Protect Your Contacts Data: The Best Open Source Solutions

Your contacts data is one of the most sought-after pieces of information about you. Not to mention, it’s not just your data, you are retaining the private data of your friends, family, and business partners which comes with an ethical obligation to protect that information. Are you keeping your contacts data secure? Together, let’s discuss who’s after your contacts data and how you can best protect it.

The primary way that you can keep your contacts data secure and private is to store and maintain it locally on your device and not in any “cloud” or server controlled by someone else. If you choose to store your contacts on a server, be sure that you can trust the owner and read their privacy policy to ensure that they don’t share the data with anyone else. Also, be wary of future data breaches.

Who Would Want Your Contacts Data?

Do you think that you’re not interesting enough for someone to want your data? Well, let me introduce you to the concept of data brokers. These are companies that compile data about everyone they can and resell it to anyone willing to pay. Data brokers are widely unregulated with little oversight about how they store and share the personal data they collect.

When thinking of data brokers, think of the typical “people search sites” you may have found yourself in if you ever searched your name online. However, data brokers also encompass companies providing information for background checks, tenant screening for landlords, credit checks for mortgages, targeted marketing leads, risk assessment for insurance, and more. This data is available to just about anyone willing to pay, so it can also be a boon for law enforcement, private investigators, lawyers, or stalkers.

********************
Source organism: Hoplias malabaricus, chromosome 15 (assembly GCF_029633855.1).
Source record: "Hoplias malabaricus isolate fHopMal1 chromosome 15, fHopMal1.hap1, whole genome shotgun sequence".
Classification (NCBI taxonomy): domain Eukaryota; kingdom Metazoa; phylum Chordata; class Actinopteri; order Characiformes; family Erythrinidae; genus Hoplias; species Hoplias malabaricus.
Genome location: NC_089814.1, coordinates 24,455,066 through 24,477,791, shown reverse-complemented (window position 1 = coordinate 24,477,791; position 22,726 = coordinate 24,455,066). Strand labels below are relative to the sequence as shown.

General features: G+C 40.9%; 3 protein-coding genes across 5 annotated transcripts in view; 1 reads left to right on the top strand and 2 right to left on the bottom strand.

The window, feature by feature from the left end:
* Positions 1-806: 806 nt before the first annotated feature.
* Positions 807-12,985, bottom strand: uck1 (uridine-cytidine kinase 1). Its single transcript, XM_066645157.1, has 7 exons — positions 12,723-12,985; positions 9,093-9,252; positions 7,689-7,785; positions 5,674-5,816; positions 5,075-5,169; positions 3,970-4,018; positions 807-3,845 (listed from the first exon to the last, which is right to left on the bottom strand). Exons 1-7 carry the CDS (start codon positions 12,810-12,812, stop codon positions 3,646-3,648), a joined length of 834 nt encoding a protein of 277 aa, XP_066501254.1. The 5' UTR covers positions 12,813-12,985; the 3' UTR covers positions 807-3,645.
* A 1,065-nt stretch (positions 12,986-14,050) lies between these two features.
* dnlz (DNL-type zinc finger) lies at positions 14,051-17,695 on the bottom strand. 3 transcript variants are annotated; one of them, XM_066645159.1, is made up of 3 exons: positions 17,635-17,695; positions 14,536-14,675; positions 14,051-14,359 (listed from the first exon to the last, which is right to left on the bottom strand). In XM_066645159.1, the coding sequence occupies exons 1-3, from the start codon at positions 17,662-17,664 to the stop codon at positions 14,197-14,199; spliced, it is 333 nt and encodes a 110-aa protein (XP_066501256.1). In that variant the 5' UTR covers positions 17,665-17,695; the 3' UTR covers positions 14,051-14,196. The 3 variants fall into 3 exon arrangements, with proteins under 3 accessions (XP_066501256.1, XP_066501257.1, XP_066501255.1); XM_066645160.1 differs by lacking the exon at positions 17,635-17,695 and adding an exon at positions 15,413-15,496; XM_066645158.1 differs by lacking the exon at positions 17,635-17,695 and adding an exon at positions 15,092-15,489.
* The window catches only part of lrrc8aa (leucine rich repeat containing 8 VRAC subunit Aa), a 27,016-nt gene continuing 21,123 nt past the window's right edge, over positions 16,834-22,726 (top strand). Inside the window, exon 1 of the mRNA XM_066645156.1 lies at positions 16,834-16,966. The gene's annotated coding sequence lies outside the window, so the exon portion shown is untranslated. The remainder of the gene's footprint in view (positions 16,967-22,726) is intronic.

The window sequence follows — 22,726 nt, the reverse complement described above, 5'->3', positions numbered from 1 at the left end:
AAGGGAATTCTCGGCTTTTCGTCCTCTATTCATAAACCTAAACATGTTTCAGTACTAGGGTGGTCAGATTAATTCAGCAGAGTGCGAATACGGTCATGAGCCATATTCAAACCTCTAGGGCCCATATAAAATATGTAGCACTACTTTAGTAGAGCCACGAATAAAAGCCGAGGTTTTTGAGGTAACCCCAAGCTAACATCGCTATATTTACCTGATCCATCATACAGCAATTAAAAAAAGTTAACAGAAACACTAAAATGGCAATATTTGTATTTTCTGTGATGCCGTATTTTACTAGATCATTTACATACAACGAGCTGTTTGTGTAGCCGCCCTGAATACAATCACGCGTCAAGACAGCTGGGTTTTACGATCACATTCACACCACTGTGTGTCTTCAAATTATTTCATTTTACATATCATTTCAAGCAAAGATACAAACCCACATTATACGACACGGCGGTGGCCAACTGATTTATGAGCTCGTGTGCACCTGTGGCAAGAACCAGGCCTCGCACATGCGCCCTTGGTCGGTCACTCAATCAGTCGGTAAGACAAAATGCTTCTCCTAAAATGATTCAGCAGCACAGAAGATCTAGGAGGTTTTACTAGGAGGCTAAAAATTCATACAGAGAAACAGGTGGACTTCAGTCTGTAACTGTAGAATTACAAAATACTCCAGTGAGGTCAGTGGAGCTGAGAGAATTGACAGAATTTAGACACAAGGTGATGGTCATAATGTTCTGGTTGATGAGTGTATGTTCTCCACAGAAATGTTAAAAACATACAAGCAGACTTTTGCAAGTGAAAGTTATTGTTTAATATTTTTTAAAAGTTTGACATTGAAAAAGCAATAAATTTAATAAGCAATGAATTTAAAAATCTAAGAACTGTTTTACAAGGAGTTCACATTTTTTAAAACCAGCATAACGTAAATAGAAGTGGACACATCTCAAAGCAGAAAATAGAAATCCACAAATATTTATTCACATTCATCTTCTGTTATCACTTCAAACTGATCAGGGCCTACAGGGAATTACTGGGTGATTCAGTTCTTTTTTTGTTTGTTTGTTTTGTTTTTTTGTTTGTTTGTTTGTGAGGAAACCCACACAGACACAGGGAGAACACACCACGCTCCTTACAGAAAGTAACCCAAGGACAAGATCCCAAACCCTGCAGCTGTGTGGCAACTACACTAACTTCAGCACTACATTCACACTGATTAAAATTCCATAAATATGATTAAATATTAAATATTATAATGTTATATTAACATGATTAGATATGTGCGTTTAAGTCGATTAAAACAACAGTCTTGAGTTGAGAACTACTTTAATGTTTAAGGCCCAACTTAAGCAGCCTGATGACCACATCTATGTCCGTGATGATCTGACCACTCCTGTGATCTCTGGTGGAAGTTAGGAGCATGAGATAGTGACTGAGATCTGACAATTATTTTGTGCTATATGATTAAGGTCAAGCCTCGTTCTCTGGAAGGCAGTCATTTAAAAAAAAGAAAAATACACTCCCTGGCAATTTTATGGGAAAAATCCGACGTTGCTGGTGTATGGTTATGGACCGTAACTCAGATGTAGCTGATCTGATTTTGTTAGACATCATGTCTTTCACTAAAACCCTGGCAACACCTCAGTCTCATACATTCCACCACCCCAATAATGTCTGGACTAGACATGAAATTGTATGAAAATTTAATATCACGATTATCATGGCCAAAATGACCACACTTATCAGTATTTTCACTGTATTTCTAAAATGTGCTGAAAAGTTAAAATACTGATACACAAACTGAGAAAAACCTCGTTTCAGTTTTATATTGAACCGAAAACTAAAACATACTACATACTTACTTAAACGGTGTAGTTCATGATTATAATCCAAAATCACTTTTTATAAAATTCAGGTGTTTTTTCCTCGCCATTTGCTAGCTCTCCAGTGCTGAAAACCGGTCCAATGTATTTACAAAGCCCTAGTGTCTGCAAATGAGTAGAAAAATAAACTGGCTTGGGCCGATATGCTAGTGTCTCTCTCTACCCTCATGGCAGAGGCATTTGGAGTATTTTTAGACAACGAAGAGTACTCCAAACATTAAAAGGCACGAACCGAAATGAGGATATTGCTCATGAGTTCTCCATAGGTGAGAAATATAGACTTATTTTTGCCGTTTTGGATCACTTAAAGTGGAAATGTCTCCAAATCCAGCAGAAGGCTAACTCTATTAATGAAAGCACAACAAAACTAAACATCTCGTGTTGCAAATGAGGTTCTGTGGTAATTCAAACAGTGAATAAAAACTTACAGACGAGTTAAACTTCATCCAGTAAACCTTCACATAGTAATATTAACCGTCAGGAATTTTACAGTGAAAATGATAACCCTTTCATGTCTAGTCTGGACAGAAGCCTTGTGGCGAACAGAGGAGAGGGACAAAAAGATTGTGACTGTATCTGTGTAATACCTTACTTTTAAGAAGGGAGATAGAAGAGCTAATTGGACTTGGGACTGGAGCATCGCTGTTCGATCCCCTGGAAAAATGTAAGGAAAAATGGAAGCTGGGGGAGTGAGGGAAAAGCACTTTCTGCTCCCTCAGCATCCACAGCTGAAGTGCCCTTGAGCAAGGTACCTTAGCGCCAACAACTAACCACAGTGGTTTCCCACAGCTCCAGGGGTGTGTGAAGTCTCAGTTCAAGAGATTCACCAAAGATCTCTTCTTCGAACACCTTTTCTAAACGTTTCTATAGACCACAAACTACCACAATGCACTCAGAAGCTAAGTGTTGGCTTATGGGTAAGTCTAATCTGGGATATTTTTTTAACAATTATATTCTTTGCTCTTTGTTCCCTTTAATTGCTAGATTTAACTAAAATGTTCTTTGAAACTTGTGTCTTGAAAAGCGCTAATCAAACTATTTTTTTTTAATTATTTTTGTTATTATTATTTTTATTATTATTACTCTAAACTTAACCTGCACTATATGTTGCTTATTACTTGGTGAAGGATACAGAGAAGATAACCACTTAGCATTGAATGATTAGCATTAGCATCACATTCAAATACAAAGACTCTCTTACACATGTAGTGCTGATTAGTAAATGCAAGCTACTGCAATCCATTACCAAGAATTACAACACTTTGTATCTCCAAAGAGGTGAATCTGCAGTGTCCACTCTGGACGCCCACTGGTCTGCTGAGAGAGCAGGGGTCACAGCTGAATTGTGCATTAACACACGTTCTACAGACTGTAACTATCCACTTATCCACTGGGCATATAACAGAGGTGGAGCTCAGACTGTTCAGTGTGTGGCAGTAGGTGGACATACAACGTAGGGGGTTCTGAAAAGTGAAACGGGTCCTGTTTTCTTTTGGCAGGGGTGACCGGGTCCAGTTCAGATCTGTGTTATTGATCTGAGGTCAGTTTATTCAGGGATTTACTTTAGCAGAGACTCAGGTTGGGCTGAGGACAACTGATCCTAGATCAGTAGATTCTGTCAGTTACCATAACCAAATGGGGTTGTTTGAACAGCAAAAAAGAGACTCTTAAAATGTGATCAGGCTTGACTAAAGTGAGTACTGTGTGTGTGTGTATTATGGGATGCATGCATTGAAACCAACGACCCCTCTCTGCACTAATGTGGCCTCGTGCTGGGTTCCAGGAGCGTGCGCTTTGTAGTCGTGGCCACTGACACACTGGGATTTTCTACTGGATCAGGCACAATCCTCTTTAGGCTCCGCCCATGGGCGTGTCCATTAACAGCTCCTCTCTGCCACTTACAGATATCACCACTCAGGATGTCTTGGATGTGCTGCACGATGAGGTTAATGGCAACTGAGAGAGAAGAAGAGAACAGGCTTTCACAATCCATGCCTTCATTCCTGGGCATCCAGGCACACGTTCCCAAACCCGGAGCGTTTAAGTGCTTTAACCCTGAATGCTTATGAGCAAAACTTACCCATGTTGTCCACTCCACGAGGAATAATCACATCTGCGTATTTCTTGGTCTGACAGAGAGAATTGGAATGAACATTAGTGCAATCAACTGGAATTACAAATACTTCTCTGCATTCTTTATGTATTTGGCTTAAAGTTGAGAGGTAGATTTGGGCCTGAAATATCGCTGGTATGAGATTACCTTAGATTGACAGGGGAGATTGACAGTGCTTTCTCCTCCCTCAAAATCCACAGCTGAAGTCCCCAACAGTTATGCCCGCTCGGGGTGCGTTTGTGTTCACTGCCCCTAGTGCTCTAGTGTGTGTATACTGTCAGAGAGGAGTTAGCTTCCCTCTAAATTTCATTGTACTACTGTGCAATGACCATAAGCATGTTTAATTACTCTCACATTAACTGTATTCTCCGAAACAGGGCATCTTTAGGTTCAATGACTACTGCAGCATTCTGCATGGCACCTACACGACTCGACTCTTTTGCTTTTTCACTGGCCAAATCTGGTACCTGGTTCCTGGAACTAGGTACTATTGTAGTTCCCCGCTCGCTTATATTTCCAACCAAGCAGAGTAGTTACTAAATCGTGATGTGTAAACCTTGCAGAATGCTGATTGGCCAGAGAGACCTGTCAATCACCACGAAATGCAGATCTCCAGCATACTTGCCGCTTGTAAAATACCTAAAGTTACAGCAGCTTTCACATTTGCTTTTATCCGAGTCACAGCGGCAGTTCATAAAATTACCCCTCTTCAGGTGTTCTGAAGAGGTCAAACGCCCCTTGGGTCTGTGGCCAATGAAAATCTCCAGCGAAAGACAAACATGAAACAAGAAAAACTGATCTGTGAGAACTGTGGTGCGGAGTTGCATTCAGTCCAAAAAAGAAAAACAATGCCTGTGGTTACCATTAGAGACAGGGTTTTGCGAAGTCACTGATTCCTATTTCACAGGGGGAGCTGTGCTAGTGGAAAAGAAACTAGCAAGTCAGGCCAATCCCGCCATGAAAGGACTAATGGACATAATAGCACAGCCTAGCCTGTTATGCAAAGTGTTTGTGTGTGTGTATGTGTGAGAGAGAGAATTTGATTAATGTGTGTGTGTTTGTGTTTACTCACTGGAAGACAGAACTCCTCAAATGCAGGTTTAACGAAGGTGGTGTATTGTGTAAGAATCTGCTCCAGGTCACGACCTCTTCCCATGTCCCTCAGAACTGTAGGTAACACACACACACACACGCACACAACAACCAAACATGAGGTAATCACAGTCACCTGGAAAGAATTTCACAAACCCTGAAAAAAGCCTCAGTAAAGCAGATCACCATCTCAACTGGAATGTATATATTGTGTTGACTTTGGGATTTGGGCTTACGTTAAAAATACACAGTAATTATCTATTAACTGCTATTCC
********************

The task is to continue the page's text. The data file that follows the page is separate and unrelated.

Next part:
Unfortunately, data brokers aren’t the only threat we have to worry about, there is also Big Tech. Giants like Google and Facebook aim to map out the social connections of everyone on the planet. Your personal contacts information may not be that interesting, but imagine the power of knowing everyone’s contact data. With this frame, it’s easy to see how massive scandals like Cambridge Analytica came to be.

Maybe you trust Google. You may think that they’re not really doing anything bad with our data and it’s all just a conspiracy theory. Ask yourself, do all of your contacts feel the same way? If not, then you still have a moral obligation to store their data securely. To learn more about why some people don’t trust Google, read my article here on the top real reasons you should care about Google tracking.

Limit Contact Permissions For Your Apps

The first, and often discussed, topic we should cover is the app permissions settings on your device. On Android, you should find this under “Privacy” > “Permission Manager” then find “Contacts” to see which of your apps have access to your contacts data.

Make sure the apps that are allowed to view your contacts all make sense. Do you see your messenger and your phone/dialer app? Good. Do you see your calculator or a random game? Big red flag, revoke the permission.